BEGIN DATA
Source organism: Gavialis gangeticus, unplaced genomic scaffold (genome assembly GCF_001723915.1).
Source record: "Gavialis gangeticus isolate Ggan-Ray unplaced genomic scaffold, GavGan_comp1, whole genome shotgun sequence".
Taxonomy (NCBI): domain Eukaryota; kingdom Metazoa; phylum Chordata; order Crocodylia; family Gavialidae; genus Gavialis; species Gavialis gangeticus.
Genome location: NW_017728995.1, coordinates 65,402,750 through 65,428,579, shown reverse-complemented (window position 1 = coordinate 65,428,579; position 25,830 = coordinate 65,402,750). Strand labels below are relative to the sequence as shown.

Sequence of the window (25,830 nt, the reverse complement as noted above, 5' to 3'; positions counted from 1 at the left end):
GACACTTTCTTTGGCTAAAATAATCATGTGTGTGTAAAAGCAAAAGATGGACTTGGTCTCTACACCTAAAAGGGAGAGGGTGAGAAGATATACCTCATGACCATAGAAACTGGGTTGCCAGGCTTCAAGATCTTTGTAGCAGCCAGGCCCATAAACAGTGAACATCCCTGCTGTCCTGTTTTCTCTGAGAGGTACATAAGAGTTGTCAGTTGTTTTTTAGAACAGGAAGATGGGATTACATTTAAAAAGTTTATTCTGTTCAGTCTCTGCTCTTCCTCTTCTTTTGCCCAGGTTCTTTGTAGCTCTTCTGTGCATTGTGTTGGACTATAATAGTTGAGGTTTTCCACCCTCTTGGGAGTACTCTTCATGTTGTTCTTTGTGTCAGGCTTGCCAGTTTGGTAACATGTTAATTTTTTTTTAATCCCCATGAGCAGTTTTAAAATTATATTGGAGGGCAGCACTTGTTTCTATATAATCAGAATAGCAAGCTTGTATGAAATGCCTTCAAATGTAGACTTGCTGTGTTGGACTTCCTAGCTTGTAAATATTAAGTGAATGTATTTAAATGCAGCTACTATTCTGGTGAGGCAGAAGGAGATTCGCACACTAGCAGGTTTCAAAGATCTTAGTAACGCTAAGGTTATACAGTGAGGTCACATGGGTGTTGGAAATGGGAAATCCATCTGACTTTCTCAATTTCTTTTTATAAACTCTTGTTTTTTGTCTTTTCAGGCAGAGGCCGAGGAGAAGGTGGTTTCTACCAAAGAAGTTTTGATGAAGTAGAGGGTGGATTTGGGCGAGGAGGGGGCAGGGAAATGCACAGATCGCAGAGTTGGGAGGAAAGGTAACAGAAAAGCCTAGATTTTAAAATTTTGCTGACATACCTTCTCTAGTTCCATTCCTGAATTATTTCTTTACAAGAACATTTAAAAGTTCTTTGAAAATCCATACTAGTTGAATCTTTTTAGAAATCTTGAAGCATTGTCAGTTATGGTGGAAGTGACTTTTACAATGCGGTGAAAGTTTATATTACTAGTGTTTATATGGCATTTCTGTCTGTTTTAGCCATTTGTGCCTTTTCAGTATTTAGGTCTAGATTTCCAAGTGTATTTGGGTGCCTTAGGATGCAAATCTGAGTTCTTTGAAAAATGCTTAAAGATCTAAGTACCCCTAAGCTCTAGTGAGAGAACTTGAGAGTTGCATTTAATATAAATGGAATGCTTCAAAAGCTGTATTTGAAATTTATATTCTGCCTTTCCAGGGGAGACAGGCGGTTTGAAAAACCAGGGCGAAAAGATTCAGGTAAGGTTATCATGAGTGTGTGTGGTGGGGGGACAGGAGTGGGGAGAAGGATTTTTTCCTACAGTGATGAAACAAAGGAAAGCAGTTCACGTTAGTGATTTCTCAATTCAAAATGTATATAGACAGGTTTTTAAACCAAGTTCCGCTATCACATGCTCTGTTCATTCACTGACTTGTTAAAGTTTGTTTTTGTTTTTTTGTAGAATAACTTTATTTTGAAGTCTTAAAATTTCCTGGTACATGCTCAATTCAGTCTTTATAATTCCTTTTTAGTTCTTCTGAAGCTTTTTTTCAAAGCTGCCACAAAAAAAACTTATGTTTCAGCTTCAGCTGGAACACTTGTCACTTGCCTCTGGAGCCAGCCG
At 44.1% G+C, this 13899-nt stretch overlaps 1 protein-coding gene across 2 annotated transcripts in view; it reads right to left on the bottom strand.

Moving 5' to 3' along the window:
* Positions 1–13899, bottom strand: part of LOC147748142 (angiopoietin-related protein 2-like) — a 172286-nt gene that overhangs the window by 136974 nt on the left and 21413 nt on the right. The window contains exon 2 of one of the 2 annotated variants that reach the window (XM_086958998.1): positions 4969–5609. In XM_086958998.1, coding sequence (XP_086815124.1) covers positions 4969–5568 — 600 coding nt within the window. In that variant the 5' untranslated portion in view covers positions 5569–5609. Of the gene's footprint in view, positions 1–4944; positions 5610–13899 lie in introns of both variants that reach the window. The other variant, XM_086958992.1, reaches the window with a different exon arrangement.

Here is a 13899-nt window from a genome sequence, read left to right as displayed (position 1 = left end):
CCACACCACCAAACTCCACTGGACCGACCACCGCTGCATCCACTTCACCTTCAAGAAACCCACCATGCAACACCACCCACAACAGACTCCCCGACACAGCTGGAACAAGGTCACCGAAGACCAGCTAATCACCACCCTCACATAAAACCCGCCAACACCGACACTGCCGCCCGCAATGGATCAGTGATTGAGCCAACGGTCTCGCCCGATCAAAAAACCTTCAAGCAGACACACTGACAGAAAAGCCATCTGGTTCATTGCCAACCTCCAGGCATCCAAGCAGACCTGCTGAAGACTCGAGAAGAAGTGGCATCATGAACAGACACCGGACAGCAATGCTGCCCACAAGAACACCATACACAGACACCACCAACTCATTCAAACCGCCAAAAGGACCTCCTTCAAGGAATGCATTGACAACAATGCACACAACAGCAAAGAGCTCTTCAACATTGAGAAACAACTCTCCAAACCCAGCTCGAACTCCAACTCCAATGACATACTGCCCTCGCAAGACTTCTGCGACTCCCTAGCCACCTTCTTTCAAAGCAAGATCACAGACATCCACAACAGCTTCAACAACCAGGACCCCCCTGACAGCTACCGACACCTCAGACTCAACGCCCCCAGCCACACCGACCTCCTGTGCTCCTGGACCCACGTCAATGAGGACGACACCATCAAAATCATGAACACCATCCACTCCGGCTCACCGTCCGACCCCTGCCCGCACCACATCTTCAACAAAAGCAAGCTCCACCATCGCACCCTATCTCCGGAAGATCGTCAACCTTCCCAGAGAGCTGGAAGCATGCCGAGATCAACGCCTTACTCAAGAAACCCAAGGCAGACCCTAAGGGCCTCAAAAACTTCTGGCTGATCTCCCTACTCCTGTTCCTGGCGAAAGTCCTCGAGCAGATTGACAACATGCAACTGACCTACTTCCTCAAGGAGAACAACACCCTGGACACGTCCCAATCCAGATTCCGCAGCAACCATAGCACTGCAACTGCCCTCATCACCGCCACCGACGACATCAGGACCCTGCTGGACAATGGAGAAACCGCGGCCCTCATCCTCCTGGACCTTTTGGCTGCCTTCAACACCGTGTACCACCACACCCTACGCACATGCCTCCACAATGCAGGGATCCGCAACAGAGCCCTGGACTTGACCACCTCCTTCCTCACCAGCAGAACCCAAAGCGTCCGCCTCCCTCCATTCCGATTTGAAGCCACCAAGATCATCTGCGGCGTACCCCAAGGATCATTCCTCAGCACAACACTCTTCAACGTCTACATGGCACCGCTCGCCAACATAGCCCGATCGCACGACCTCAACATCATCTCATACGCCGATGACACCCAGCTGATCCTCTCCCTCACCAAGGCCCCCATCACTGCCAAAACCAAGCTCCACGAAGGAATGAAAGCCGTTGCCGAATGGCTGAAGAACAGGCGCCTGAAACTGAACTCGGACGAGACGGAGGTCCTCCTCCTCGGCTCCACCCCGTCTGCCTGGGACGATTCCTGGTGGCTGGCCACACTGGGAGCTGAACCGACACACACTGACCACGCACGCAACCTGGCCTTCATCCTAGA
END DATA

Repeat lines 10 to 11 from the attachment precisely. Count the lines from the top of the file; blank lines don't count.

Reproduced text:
Here is a 13899-nt window from a genome sequence, read left to right as displayed (position 1 = left end):
CCACACCACCAAACTCCACTGGACCGACCACCGCTGCATCCACTTCACCTTCAAGAAACCCACCATGCAACACCACCCACAACAGACTCCCCGACACAGCTGGAACAAGGTCACCGAAGACCAGCTAATCACCACCCTCACATAAAACCCGCCAACACCGACACTGCCGCCCGCAATGGATCAGTGATTGAGCCAACGGTCTCGCCCGATCAAAAAACCTTCAAGCAGACACACTGACAGAAAAGCCATCTGGTTCATTGCCAACCTCCAGGCATCCAAGCAGACCTGCTGAAGACTCGAGAAGAAGTGGCATCATGAACAGACACCGGACAGCAATGCTGCCCACAAGAACACCATACACAGACACCACCAACTCATTCAAACCGCCAAAAGGACCTCCTTCAAGGAATGCATTGACAACAATGCACACAACAGCAAAGAGCTCTTCAACATTGAGAAACAACTCTCCAAACCCAGCTCGAACTCCAACTCCAATGACATACTGCCCTCGCAAGACTTCTGCGACTCCCTAGCCACCTTCTTTCAAAGCAAGATCACAGACATCCACAACAGCTTCAACAACCAGGACCCCCCTGACAGCTACCGACACCTCAGACTCAACGCCCCCAGCCACACCGACCTCCTGTGCTCCTGGACCCACGTCAATGAGGACGACACCATCAAAATCATGAACACCATCCACTCCGGCTCACCGTCCGACCCCTGCCCGCACCACATCTTCAACAAAAGCAAGCTCCACCATCGCACCCTATCTCCGGAAGATCGTCAACCTTCCCAGAGAGCTGGAAGCATGCCGAGATCAACGCCTTACTCAAGAAACCCAAGGCAGACCCTAAGGGCCTCAAAAACTTCTGGCTGATCTCCCTACTCCTGTTCCTGGCGAAAGTCCTCGAGCAGATTGACAACATGCAACTGACCTACTTCCTCAAGGAGAACAACACCCTGGACACGTCCCAATCCAGATTCCGCAGCAACCATAGCACTGCAACTGCCCTCATCACCGCCACCGACGACATCAGGACCCTGCTGGACAATGGAGAAACCGCGGCCCTCATCCTCCTGGACCTTTTGGCTGCCTTCAACACCGTGTACCACCACACCCTACGCACATGCCTCCACAATGCAGGGATCCGCAACAGAGCCCTGGACTTGACCACCTCCTTCCTCACCAGCAGAACCCAAAGCGTCCGCCTCCCTCCATTCCGATTTGAAGCCACCAAGATCATCTGCGGCGTACCCCAAGGATCATTCCTCAGCACAACACTCTTCAACGTCTACATGGCACCGCTCGCCAACATAGCCCGATCGCACGACCTCAACATCATCTCATACGCCGATGACACCCAGCTGATCCTCTCCCTCACCAAGGCCCCCATCACTGCCAAAACCAAGCTCCACGAAGGAATGAAAGCCGTTGCCGAATGGCTGAAGAACAGGCGCCTGAAACTGAACTCGGACGAGACGGAGGTCCTCCTCCTCGGCTCCACCCCGTCTGCCTGGGACGATTCCTGGTGGCTGGCCACACTGGGAGCTGAACCGACACACACTGACCACGCACGCAACCTGGCCTTCATCCTAGA